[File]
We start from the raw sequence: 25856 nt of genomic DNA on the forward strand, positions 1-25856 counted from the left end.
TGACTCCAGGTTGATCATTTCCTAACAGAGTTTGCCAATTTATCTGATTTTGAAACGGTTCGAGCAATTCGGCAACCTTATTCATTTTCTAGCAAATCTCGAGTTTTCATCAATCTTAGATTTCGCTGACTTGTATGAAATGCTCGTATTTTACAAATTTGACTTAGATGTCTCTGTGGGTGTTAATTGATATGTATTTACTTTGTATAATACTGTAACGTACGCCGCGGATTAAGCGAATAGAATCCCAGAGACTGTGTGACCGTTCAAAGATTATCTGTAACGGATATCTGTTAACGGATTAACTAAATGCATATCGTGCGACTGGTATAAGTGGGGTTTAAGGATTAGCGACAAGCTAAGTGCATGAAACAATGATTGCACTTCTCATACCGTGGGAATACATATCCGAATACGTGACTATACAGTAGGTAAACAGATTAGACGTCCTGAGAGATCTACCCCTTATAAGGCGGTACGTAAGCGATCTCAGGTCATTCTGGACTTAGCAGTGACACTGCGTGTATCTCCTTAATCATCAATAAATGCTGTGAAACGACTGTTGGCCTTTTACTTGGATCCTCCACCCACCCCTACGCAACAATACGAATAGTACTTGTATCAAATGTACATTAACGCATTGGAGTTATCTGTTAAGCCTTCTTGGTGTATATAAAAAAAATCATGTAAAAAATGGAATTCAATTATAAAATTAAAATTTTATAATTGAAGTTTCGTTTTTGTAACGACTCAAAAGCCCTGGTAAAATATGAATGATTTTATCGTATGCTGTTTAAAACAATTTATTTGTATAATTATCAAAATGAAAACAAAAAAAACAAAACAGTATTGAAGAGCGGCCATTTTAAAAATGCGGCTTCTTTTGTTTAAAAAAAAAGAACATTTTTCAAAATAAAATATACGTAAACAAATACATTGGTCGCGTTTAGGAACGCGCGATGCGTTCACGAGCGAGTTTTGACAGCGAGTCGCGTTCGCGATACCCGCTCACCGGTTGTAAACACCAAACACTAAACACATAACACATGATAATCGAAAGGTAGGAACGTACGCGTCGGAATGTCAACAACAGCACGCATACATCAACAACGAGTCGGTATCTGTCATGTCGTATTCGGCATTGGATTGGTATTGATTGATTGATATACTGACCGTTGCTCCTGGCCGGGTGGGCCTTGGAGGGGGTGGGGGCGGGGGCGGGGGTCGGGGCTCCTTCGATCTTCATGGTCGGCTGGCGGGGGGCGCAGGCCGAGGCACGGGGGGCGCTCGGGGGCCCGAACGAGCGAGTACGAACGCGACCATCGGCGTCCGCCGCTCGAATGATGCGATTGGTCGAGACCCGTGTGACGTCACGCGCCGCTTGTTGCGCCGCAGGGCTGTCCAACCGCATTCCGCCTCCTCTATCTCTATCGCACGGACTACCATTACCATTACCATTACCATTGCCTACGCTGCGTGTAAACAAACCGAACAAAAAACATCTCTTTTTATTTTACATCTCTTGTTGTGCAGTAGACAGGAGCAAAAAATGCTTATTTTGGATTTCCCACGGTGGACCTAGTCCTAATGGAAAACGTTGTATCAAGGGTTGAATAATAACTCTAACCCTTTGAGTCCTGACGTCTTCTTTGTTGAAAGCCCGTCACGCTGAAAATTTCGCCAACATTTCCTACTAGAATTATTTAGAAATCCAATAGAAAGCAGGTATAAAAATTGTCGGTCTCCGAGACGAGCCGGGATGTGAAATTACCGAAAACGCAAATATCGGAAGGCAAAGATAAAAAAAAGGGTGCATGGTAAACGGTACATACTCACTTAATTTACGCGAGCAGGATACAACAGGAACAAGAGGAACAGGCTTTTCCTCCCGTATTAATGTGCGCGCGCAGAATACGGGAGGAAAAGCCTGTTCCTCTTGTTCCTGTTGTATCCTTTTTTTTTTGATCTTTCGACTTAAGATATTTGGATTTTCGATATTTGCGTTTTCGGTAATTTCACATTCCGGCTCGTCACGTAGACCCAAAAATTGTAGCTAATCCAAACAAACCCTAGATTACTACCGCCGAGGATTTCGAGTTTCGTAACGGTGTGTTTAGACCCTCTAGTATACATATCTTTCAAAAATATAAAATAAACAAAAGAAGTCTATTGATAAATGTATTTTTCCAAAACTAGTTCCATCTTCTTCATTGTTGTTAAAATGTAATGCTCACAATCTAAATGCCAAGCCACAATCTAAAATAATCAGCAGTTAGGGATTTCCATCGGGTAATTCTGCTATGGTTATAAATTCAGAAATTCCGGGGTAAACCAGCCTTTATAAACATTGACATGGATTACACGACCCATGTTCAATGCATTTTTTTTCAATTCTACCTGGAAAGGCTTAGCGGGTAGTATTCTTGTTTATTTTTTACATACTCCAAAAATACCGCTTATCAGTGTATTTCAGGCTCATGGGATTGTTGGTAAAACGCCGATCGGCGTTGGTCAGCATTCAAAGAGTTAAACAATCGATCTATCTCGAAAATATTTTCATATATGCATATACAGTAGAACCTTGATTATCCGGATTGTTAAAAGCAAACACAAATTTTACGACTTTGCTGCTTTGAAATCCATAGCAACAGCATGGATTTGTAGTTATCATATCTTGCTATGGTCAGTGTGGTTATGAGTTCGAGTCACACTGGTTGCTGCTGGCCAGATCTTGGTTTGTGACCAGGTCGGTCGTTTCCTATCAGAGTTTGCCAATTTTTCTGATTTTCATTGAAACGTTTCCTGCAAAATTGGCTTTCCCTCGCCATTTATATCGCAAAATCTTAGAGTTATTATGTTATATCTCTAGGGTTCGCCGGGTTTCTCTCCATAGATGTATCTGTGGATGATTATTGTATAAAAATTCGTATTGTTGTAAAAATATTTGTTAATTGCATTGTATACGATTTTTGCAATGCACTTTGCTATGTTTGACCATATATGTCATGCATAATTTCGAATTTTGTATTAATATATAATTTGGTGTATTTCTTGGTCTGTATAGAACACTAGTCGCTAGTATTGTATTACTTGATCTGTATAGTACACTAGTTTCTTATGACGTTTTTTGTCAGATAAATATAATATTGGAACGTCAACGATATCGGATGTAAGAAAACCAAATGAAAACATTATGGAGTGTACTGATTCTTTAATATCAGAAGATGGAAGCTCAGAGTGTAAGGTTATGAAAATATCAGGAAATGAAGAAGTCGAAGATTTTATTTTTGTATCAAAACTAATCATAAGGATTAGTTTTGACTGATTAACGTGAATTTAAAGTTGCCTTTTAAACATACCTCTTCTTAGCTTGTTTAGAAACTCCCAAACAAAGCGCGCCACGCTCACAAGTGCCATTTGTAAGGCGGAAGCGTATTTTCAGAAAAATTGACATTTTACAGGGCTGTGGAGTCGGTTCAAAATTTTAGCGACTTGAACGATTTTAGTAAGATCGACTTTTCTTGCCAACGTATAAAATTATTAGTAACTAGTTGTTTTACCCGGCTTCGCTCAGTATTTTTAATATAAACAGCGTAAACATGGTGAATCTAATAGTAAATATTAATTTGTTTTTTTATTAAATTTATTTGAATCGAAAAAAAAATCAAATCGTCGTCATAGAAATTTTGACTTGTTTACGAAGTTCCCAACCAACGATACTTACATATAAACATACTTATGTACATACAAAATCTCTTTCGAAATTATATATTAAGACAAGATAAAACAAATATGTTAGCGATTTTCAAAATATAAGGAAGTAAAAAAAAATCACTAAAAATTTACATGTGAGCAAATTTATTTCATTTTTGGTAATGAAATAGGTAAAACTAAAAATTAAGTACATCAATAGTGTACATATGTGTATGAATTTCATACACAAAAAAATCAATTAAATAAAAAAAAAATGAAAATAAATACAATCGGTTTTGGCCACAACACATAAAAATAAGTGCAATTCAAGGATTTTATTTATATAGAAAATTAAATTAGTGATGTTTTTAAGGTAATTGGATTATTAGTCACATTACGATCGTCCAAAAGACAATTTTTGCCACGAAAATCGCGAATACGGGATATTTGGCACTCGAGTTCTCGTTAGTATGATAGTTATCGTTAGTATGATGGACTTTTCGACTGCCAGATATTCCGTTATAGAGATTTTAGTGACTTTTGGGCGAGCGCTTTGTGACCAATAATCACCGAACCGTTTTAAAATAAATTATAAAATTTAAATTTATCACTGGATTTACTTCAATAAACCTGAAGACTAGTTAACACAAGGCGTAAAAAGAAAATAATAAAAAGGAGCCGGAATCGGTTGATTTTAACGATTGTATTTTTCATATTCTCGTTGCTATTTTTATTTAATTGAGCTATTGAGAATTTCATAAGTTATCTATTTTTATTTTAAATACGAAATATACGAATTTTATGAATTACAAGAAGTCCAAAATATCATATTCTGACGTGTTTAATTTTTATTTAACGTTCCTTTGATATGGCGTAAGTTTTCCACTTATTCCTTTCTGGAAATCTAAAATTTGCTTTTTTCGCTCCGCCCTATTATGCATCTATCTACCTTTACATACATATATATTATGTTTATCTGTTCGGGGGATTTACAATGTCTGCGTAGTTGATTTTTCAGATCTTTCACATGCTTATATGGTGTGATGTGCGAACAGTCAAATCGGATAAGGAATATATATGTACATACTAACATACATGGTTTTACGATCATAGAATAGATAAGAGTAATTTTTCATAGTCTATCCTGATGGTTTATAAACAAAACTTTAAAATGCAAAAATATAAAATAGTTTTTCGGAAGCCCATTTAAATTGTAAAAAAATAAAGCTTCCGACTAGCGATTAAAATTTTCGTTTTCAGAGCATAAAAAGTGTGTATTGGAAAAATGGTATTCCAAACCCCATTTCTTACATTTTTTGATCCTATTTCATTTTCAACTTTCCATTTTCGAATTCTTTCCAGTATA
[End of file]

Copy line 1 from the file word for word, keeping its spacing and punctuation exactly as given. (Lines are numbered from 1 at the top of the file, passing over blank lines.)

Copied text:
We start from the raw sequence: 25856 nt of genomic DNA on the forward strand, positions 1-25856 counted from the left end.